The Pilgrimage of Faith
Micah 4:1-5; Heb. 11:1, 8-10, 13-16

In the 19th century, when the discipline of Archeology began, most archeologists presumed that civilization preceded the advent of religion. You have to be a fairly wealthy society to be able to afford priests. Building temples costs real money, tell me about it- slate roofs, stained glass windows, leaky masonry, organ builders- Aye gefult!
That prejudice towards civilization permeated higher education, even when I was in college. You would be forgiven for thinking that everything significant in human history happened after we established cities and higher civilization- except of course, the cave paintings in France and Spain… truly incredible.
Today, we have techniques that allow us a much more sophisticated understanding of these ancient religious sites. And when we went back and studied our oldest cities, we discovered that we were exactly wrong in our assumptions. Civilizations didn’t give rise to religion.
Religious pilgrimages gave rise to higher civilization. People have been traveling to sacred sites since before we could remember. It is a reminder, much to the befuddlement of my deterministic Darwinists, that we humans do not live by bread alone. No, as it turns out, the quest for meaning and purpose is as old as the latest evolution of consciousness that gave us languages as we know them today, art as we know it today, spirituality as it is manifest today, and the plethora of tools that have developed since.
Here is one of the most ancient pilgrimage sites we know of (Slide 1) . Today it is called the Kabaah and it is in Mecca. Mecca is on the most direct route out of Africa where all of our ancestors were from until 50,000 years ago.
No one has a good idea of how long people have been making a pilgrimage there but it is likely measured in tens of thousands of years. What you see here are Muslims that are on the Haji, the Holy pilgrimage that Muslims are supposed to make once in their lifetimes.
You walk around the Kabaah and recite your prayers (slide 2). The Koran is not like the Bible where we read passages that tell stories and make moral and spiritual points. The Koran is a meditation that you chant. You don’t pick up to read it.
Gifted speakers- and the Arabic language is one of the most beautiful spoken languages we have- Gifted speakers chant/sing the Koran like poetry. It puts you in a state of meditation. You walk around the Kabaah and allow yourself to be put into a meditative state.
You probably know that we have done studies recently and have determined that that bodily movement like this activates a different part of the brain and allows us to experience a dimension of intuition that compliments our rational reflection. Holistic schools incorporate bodily movement and meditation into their curriculum to engage all parts of our brain to produce a more rounded way of learning than rational didactic teaching alone. This will become normative shortly, just as we have lately begun to realize that meditation itself is far more instrumental for managing anxiety and stress than we understood in the West even a generation ago.
Our ancestors intuited this anecdotally and we’ve been practicing these techniques for thousands of generations.
Inside the Kabaah is a black stone. It is thought to be the remnant of a meteor that hit the earth, rare enough that people have been coming to see it for a very long time. Mohammed lived in Mecca and used to walk around the stone before he was a Muslim, following a tradition that was established probably thousands of years before he was born.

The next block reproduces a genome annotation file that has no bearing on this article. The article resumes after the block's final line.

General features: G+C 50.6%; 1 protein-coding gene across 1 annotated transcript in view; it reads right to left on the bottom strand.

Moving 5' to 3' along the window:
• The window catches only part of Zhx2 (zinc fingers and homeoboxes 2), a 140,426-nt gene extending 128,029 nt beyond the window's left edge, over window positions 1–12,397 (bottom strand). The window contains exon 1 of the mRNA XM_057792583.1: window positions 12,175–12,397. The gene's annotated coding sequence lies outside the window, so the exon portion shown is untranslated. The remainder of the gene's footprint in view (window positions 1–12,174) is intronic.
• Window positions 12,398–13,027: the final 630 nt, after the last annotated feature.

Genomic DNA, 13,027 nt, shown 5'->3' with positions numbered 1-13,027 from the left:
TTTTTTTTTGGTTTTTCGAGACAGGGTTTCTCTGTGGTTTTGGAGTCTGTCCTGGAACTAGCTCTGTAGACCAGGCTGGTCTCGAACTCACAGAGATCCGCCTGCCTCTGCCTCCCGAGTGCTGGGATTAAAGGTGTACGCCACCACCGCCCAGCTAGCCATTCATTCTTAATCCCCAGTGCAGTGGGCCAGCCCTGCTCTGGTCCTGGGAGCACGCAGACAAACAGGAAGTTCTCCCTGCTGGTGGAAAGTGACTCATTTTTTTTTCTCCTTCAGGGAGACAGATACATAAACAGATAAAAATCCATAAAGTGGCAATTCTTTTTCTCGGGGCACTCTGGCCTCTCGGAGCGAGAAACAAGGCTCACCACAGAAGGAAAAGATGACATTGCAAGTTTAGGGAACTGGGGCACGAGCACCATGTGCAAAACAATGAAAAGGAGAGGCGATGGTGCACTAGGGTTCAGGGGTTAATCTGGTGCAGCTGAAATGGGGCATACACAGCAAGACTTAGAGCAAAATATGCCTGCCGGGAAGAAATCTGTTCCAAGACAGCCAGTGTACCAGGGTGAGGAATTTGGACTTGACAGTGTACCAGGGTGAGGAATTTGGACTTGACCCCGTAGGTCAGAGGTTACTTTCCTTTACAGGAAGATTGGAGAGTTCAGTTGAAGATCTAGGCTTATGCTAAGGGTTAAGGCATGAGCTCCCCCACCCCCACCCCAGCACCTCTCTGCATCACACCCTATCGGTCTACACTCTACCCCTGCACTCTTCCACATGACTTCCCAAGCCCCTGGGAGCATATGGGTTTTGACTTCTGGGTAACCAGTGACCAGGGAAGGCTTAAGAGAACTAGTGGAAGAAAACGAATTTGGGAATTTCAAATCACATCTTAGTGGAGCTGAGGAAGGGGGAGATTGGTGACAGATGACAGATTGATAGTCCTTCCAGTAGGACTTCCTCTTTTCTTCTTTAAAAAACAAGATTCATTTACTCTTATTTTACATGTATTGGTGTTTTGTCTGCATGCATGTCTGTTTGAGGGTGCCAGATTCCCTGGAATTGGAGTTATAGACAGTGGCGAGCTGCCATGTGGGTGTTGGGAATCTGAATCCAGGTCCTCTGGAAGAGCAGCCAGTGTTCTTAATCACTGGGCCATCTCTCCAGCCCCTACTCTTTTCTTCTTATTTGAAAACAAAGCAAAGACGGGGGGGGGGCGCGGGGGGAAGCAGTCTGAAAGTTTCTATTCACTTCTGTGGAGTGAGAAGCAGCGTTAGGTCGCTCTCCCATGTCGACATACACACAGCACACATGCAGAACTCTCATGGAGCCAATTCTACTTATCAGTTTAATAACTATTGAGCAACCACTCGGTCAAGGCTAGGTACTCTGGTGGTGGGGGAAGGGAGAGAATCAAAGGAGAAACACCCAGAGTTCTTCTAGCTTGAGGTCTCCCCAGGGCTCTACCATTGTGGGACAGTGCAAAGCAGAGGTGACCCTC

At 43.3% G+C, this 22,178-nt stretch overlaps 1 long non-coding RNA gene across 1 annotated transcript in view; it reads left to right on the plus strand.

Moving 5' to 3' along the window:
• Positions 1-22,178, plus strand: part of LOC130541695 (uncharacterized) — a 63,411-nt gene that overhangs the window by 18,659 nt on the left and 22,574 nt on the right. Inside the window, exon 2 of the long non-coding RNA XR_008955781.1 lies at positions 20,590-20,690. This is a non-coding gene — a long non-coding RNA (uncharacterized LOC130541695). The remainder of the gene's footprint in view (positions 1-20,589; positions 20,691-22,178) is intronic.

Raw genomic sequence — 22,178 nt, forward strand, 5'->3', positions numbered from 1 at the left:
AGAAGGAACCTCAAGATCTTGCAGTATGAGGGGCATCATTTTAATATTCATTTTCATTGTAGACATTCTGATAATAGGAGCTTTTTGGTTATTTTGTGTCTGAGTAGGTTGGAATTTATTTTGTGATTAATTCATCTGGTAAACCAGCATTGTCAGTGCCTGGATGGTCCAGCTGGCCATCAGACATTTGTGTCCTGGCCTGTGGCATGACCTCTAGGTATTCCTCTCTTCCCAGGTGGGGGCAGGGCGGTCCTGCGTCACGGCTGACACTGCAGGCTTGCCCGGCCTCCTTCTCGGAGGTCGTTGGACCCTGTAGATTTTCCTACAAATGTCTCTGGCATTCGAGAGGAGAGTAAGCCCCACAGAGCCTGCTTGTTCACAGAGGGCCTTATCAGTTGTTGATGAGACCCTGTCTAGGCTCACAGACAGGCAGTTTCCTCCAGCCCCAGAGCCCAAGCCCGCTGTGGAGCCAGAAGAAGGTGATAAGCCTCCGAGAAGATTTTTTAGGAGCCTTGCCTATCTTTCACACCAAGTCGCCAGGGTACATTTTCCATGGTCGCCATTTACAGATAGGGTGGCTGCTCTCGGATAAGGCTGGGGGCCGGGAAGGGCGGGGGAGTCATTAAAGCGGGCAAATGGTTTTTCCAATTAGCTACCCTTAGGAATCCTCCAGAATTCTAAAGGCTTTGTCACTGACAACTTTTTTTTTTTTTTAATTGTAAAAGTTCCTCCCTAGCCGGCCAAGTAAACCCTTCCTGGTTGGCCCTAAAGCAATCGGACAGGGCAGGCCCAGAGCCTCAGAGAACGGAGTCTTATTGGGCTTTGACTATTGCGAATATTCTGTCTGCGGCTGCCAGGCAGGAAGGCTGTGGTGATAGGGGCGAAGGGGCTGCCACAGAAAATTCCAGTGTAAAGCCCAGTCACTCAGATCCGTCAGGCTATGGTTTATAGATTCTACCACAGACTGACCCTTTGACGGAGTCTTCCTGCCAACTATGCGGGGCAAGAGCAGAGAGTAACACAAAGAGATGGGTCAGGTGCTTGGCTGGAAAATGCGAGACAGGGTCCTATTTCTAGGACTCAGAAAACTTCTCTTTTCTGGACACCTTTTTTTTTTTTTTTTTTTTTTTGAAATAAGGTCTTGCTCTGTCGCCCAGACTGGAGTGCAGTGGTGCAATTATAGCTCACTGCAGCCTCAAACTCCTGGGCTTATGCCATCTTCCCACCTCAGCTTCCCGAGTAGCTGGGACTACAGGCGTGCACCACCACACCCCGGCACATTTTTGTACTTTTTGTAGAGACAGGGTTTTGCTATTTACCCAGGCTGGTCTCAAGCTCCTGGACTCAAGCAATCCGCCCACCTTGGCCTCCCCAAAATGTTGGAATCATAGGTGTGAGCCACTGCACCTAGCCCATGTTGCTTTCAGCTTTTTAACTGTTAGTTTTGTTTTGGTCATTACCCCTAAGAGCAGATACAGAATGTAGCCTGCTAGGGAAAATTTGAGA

Stanley Kubrick used the tradition in the brilliant opening of his movie “2001 A Space Odyssey”. He depicts a monolith on the open plane that emits high frequency sound waves. The monolith is God, in a kind of high tech manifestation. (slide 3)
The hominids come regularly to see the monolith because when it emits these high frequency sound waves, they become stimulated, indeed ecstatic. One day, all of them gather, the sounds come from the monolith, the hominids begin jumping and writhing like usual. But this day, one of them has a peak experience and he picks up the thigh bone of a large animal that happens to be on the ground right next to him.
He is jumping around with this bone when a rival group of hominids approach. All of the other hominids do what they usually do when their rivals approach. They band together, jump up and down, and try to frighten off their rivals with their group size.
But this day, their leader waves his thigh bone in a menacing manner. As the rival hominid leader approaches him, he swings this thigh bone at him, hits his rival on the head, and kills him. All the hominids stop, astonished. Even the killer is astonished.
He has a new-found power. The spark jumped the gap as one of the hominids accidentally discovered the power of tools for the very first time. He raises his arms in victory, intoxicated with his own sense of new found power.
He throws his thigh bone in the air in victory and Kubrick has it morph into the space station, the advanced technology that has defined our era. It is brilliant because he illustrates the moral ambiguity of our development. From the very beginning when we so to speak, advanced, to use tools, we used them for violence and death, for mastery but also for aggrandizing self- promotion at the expense of others.
When we developed the power of the gods, we also fell like Lucifer, at the very same moment. Ever since, the moral question that hangs over humanity is whether we will use that power for good or whether we will become a threat to the rest of the earth?
It was a modern-day depiction of a spiritual truth as epic as the creation stories in the Bible.
We go on pilgrimage to find something out, something about ourselves, something about the meaning of our lives. We go to make contact with God in a way that we cannot in the normal rhythms and routines of our lives.